This example is carried out in a manner similar to that of Example 2, except that instead of adding the zinc stearate as a melt, the 1,200 ppm of zinc stearate is added as a fine powder at the end of the air-vey system as a third compartment in the rail car is being filled with this material. Examination of the granules from this example shows clearly the parallel die marks as did Example 1, with no loss of surface detail. This example does, in addition, show the presence of the tiny zinc stearate crystals on the surface of the granules. It is noted that these crystals are not uniformly distributed from granule to granule. Much of the zinc stearate crystals are noted to be unattached to any granule.

Testing

The rail car is shipped about 2,000 miles to a test site. The vibration of shipping causes much of the "fines" or dust to settle into the lower portion of the compartment which is the first to be unloaded. When the first 500 lbs. of the material of Example 1 is air-veyed into a carton, a large cloud of dust is noted around the carton which is caused by the high level of fines. Visual examination of and running hands through this material shows a very high level of fines. The material of Example 1 is then transported to the hopper of an injection molding machine by air-veying through a system employing a filter to trap dust in the exhaust air. A substantial increase in air pressure caused by dust accumulation on the filter is noted during this time.

The sample is then melted and used to prepare injection molded samples. The operation of the screw injection machine is erratic and the screw return time varies from shot to shot corresponding to a difference in fines level.

Next, the first 500 lbs. of the product from Example 3 is transferred to a similar carton. Again, a dust cloud is created around the box and again a larger amount of fines is visible and becomes more apparent on running hands through the box contents. Air-vey transfer to the screw injection molding machine hopper resulted in a greater pressure drop across the filter than was experienced with the material of Example 1. The pressure drop becomes so high that the filter has to be replaced once during the run. Analysis of the fines show that they contain many times the 1,200 ppm of zinc stearate added to the total polymer, indicating that the zinc stearate is poorly attached and able to shake off the granules. The performance of the injection molding machine screw is erratic, as in Example 1.

When 500 lbs. of the material of Example 2 is transferred to a box, there is much less dust noted in the air around the box than with the resin of Examples 1 and 3. The polymer contains greatly reduced levels of fines. When air-veyed from the box to the hopper, less change in pressure is observed compared to the pressure increase observed for the polymer of Example 1 or 3. During molding of this 500 lbs. of resin, it is noted that the screw return time is more rapid and more consistent than with the resin of Examples 1 or 3.

Patent Citations
Cited PatentFiling datePublication dateApplicantTitle
US3255036 *Jan 2, 1962Jun 7, 1966Wyandotte Chemicals CorpMethod of preparing pellets
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Referenced by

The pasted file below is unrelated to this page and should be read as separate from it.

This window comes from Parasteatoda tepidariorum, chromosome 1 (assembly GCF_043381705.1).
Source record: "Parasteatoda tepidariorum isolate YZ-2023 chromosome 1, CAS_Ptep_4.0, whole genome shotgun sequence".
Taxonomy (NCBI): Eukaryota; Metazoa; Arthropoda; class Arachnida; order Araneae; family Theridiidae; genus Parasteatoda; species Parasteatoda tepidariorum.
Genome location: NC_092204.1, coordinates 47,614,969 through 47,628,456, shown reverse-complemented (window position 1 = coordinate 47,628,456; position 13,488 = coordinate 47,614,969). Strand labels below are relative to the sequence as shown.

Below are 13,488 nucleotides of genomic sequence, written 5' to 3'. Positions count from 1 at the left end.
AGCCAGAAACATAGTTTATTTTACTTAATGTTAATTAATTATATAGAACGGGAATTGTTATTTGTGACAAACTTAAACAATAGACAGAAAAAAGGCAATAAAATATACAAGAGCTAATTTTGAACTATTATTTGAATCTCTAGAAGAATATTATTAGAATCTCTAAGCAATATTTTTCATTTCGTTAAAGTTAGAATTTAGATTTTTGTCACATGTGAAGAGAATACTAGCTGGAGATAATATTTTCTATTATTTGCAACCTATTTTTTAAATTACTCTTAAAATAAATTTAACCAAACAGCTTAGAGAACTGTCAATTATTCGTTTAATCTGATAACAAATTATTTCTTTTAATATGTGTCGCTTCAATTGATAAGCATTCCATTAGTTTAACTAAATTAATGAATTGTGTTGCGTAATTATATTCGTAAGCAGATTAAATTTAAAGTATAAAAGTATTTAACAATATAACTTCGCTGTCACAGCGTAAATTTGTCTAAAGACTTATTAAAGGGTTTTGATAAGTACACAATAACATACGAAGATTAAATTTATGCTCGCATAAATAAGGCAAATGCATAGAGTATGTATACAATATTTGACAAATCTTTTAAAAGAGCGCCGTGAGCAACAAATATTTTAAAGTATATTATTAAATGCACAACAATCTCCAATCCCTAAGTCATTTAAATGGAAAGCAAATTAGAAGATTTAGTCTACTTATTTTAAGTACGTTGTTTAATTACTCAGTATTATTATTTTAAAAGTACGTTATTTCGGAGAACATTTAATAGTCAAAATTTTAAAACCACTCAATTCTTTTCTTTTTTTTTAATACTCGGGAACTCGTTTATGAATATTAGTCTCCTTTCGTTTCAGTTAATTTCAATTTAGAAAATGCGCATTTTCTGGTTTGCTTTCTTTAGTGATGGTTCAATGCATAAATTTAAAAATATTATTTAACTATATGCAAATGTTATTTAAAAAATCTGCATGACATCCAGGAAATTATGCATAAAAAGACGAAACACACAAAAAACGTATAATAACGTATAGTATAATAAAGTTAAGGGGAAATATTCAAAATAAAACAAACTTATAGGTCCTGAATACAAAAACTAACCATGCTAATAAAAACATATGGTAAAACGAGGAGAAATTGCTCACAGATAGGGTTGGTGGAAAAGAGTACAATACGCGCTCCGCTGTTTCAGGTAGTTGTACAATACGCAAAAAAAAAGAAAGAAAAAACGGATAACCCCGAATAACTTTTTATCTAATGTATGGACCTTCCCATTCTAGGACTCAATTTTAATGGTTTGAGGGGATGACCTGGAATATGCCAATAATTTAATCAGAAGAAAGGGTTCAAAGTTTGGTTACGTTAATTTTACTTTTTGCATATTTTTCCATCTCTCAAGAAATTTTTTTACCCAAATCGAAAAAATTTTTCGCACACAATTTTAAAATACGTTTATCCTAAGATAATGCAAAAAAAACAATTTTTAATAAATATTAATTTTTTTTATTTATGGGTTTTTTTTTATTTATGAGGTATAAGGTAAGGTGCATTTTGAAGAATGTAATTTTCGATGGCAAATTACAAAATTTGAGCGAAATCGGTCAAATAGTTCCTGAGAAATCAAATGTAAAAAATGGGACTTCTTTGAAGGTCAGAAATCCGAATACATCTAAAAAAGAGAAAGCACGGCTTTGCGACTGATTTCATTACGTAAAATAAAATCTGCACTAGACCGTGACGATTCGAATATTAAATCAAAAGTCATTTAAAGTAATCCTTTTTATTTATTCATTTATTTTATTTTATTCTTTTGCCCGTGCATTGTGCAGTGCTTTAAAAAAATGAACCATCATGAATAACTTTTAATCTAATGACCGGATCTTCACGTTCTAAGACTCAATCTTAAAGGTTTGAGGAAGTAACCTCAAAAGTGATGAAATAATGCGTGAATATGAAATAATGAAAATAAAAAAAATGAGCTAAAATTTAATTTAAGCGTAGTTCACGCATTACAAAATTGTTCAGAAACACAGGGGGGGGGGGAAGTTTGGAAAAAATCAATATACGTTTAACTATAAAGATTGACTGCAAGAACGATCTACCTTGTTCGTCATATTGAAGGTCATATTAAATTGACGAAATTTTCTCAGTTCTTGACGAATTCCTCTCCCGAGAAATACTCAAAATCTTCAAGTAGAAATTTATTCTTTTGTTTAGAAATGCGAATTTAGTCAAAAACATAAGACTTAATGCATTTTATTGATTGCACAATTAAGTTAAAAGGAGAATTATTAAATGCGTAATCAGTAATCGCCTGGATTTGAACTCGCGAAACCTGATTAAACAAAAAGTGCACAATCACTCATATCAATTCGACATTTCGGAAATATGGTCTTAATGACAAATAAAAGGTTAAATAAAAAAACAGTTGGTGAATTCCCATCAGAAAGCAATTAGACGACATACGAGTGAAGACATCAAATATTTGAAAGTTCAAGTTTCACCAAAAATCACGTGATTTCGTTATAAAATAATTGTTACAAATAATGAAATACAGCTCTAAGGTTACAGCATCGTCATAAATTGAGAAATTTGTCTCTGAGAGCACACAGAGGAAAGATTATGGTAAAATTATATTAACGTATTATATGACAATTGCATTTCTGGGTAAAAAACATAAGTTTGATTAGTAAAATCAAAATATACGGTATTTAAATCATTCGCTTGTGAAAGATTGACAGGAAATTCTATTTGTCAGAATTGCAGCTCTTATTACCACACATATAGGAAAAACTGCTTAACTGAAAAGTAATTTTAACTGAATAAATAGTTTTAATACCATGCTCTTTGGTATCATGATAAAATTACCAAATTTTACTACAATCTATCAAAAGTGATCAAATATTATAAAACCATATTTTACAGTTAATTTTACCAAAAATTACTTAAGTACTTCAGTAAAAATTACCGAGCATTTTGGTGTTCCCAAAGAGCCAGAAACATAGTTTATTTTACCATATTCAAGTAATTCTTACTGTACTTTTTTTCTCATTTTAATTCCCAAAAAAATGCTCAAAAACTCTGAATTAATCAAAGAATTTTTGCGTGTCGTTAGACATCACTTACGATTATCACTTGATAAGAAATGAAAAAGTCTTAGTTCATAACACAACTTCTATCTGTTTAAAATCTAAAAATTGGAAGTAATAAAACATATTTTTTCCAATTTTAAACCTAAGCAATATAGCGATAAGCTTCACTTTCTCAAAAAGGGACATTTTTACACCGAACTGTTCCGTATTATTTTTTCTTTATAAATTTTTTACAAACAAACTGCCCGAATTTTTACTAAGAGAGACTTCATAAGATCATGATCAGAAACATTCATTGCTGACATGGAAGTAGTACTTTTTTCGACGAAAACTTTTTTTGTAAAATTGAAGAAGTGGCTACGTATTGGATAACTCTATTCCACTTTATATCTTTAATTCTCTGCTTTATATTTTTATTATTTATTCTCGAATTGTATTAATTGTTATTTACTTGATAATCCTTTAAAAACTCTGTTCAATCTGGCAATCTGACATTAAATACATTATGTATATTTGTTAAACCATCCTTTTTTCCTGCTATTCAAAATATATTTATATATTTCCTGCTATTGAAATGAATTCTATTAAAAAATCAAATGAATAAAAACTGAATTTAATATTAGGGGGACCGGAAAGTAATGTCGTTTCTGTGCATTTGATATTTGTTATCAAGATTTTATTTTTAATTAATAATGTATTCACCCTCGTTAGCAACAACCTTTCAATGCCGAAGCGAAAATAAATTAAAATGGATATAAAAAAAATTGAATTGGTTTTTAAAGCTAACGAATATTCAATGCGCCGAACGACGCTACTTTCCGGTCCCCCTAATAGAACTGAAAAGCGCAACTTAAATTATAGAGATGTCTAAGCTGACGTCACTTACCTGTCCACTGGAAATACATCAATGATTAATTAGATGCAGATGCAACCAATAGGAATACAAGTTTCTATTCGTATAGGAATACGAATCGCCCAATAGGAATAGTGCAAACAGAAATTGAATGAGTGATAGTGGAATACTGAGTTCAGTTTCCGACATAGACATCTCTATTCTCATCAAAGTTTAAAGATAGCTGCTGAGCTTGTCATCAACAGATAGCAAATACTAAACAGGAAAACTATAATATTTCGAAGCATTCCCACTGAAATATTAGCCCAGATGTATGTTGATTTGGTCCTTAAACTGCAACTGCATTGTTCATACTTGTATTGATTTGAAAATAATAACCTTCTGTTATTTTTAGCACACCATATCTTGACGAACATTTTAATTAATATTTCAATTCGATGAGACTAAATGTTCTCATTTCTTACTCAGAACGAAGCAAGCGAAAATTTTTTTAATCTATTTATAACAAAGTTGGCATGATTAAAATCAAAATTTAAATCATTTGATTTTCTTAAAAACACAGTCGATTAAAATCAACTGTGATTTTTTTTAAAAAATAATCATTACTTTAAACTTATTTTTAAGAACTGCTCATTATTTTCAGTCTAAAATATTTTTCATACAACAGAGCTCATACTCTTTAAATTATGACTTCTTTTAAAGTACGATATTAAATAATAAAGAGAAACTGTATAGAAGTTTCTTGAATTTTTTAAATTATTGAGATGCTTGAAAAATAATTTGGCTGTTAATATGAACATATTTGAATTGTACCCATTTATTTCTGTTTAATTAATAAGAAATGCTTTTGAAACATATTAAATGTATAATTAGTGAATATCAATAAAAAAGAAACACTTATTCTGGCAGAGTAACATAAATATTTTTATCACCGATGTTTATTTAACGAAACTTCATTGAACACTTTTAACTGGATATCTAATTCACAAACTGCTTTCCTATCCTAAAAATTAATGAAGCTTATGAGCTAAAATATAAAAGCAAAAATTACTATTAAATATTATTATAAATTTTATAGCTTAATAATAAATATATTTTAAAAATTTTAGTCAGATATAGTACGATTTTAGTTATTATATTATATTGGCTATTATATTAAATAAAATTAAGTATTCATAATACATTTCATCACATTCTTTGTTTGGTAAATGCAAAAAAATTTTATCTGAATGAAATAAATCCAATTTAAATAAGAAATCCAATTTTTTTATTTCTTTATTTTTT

Citing PatentFiling datePublication dateApplicantTitle
US4791027 *Feb 12, 1988Dec 13, 1988Basf AktiengesellschaftNylon granules having an outer shell
US4870118 *May 11, 1987Sep 26, 1989Dainippon Ink And Chemicals, Inc.Powdery copolymers of vinyl ester-ethylene
US5246780 *Aug 29, 1991Sep 21, 1993L'orealCoated particle for use in cosmetic preparations and method
US5763084 *Oct 11, 1996Jun 9, 1998E. I. Du Pont De Nemours And CompanyLubricant-containing pellets of thermoplastics processs for preparing same and use thereof
US6224939 *May 10, 1999May 1, 2001Fuisz International Ltd.Method and apparatus for forming an encapsulated product matrix
US9296896 *Nov 22, 2011Mar 29, 2016Basf SePolyamides with nanoparticles on the surface
US20120128877 *Nov 22, 2011May 24, 2012Basf SePolyamides with Nanoparticles on the Surface
EP0707030A1 *Oct 11, 1995Apr 17, 1996Du Pont De Nemours (Deutschland) GmbhMethod and device for coating and/or mixing of polymeric materials
WO1994005432A1 *Aug 31, 1993Mar 17, 1994E.I. Du Pont De Nemours And CompanyLubricant-containing pellets of thermoplastics, process for preparing same and use thereof
WO2002051916A2 *Dec 27, 2001Jul 4, 2002E. I. Du Pont De Nemours And CompanySurface treatment of ethylene copolymer pellets to improve blocking resistance
WO2002051916A3 *Dec 27, 2001Jan 30, 2003Du PontSurface treatment of ethylene copolymer pellets to improve blocking resistance
Classifications
U.S. Classification428/407, 427/222, 427/213, 427/422
International ClassificationC08J3/12, B01J2/00
Cooperative ClassificationY10T428/2998, C08J3/124, B01J2/006
European ClassificationB01J2/00D, C08J3/12B
Legal Events
DateCodeEventDescription
Aug 10, 1987ASAssignment
Owner name: DOW CHEMICAL COMPANY, THE, 2030 DOW CENTER, ABBOTT
Free format text: ASSIGNMENT OF ASSIGNORS INTEREST.;ASSIGNORS:MOORE, EUGENE R.;GOODMAN, JON T.;REEL/FRAME:004741/0739;SIGNING DATES FROM 19861017 TO 19861105
Owner name: DOW CHEMICAL COMPANY, THE, A CORP. OF DE,MICHIGAN
Free format text: ASSIGNMENT OF ASSIGNORS INTEREST;ASSIGNORS:MOORE, EUGENE R.;GOODMAN, JON T.;SIGNING DATES FROM 19861017 TO 19861105;REEL/FRAME:004741/0739
Jan 31, 1991FPAYFee payment
Year of fee payment: 4
Jan 12, 1995FPAYFee payment
Year of fee payment: 8
May 25, 1999REMIMaintenance fee reminder mailed
Oct 31, 1999LAPSLapse for failure to pay maintenance fees
Jan 11, 2000FPExpired due to failure to pay maintenance fee
Effective date: 19991103